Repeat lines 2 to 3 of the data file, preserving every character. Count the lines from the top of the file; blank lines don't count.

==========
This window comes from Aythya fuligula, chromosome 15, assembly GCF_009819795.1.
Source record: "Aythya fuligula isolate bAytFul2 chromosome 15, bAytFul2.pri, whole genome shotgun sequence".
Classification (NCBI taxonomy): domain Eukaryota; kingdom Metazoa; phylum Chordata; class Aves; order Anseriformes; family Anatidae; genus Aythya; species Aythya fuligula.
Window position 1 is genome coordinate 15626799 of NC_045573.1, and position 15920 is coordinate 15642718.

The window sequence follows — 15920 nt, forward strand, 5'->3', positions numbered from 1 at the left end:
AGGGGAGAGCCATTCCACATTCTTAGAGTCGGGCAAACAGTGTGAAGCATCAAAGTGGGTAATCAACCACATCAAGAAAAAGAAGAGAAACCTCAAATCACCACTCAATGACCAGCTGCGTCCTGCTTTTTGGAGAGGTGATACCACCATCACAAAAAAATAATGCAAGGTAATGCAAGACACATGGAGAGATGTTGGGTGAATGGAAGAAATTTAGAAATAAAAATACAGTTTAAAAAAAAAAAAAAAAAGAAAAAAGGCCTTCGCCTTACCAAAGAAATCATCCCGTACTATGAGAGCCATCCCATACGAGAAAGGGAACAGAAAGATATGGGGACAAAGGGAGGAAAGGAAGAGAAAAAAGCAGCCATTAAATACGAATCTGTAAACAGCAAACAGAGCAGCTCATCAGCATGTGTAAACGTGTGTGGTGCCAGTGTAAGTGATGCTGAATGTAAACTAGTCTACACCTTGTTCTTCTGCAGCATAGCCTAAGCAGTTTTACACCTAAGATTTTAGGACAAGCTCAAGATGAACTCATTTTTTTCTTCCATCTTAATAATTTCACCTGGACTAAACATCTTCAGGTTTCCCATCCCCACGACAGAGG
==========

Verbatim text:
Source record: "Aythya fuligula isolate bAytFul2 chromosome 15, bAytFul2.pri, whole genome shotgun sequence".
Classification (NCBI taxonomy): domain Eukaryota; kingdom Metazoa; phylum Chordata; class Aves; order Anseriformes; family Anatidae; genus Aythya; species Aythya fuligula.